LOS ANGELES -- The view from third base looking toward home plate has always been one Ronald Acuna Jr.'s favorites.It's 90 feet from the ultimate goal. Acuna scored 78 times during the regular season.So, when the rookie reached third base with one out in the first inning of Game 2
LOS ANGELES -- The view from third base looking toward home plate has always been one Ronald Acuna Jr.'s favorites.
It's 90 feet from the ultimate goal. Acuna scored 78 times during the regular season.
So, when the rookie reached third base with one out in the first inning of Game 2 against the Dodgers in the National League Division Series, a familiar feeling came over him and everyone in the visiting dugout.
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Acuna was going to score, his teammates thought, and that run, the first run for the Braves of the NLDS, would not only give the club the lead, it would wipe out the nervous tension that plagued them in a Game 1 shutout.
This run would mean the Braves had a chance and they were back in the series. But the run never came. Three hours later, Acuna watched from third base again as Dodgers closer Kenley Jansen struck out Freddie Freeman for the final out in the Dodgers' 3-0 victory to put the Braves in an 2-0 hole and on the brink of elimination.
The missed opportunity in the top of the first was compounded by a two-run home run by Manny Machado in the bottom half to give the home team a 2-0 lead and deflate Atlanta's optimism.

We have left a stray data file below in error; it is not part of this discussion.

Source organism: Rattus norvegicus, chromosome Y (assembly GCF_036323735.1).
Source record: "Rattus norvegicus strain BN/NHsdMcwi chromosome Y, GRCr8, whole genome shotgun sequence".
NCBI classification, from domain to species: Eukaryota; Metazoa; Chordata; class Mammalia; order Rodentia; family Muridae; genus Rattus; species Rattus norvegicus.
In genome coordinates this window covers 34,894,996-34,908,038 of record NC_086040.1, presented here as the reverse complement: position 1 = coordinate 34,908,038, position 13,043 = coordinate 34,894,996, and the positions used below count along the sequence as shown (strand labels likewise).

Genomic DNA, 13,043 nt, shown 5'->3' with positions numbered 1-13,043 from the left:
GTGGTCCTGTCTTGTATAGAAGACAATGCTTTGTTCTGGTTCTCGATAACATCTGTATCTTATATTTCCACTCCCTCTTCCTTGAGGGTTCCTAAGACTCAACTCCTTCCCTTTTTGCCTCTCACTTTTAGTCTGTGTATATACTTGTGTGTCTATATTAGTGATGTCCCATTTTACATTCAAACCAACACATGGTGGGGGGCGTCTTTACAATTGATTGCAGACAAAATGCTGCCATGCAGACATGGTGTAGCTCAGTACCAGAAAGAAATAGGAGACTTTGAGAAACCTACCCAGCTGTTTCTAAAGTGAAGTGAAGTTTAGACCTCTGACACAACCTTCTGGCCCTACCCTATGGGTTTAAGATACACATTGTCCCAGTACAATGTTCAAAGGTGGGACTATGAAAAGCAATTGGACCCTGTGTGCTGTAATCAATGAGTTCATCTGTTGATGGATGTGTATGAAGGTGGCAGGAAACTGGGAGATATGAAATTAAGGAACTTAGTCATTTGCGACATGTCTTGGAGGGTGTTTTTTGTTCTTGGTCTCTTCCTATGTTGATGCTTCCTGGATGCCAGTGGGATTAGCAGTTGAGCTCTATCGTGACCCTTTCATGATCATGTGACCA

Ninety feet never felt so far.
It didn't help that Clayton Kershaw was dealing in his longest and best postseason start.
"When Manny hit that homer, we were like, "Dang, we really needed to score that run,' because I really feel like if would have scored that run in that first inning, this series would be 1-1," first baseman Freeman said. "It would have been a release and we would have gone out there and had fun. I wouldn't say the pressure built, but we didn't get another guy in scoring position after that until the ninth inning."
Freeman had his chances. He grounded out for the second out in the first *inning, after Acuna doubled and Johan Camargo grounded out to the pitcher to move Acuna to third.
"Thought maybe we had a good plan," Braves manager Brian Snitker said. "Ronald came out and rifled that one in the first inning, and he was the only guy I think that got to second base after that even. So, I don't know, we've just got to go back home, regroup and win a game."
With the loss, the Braves joined the 1921 Giants as the only teams to get shut out through the first two games of a postseason series. The Braves scored 10 runs in a victory against the Phillies on Sept. 28 but were shut out the next day and have managed only one run in their last 36 innings.
The odds are now stacked against them. In a five-game series with the 2-2-1 format, teams that have won the first two games at home have won the series 24 of 27 times (89 percent).
But the Braves are not giving up.
"I feel like we played well, but things have not gone our way," Acuna said. "Right now, what we want to do is keep focused on the next game. We will keep the same mentality we always have and all we can do is keep a good attitude about it."
Acuna did his part. In addition to his first-inning double, he also hit the ball hard to left field for the third out of the third inning. He hit a single off of Jansen with one out in the ninth inning and advance to third on a pair of defensive indifferences. But just like the first inning, he would stay put.
"We didn't come out victorious, but we are staying positive," Acuna said.
Jesse Sanchez, who has been writing for MLB.com since 2001, is a national reporter based in Phoenix. Follow him on Twitter @JesseSanchezMLB and Facebook.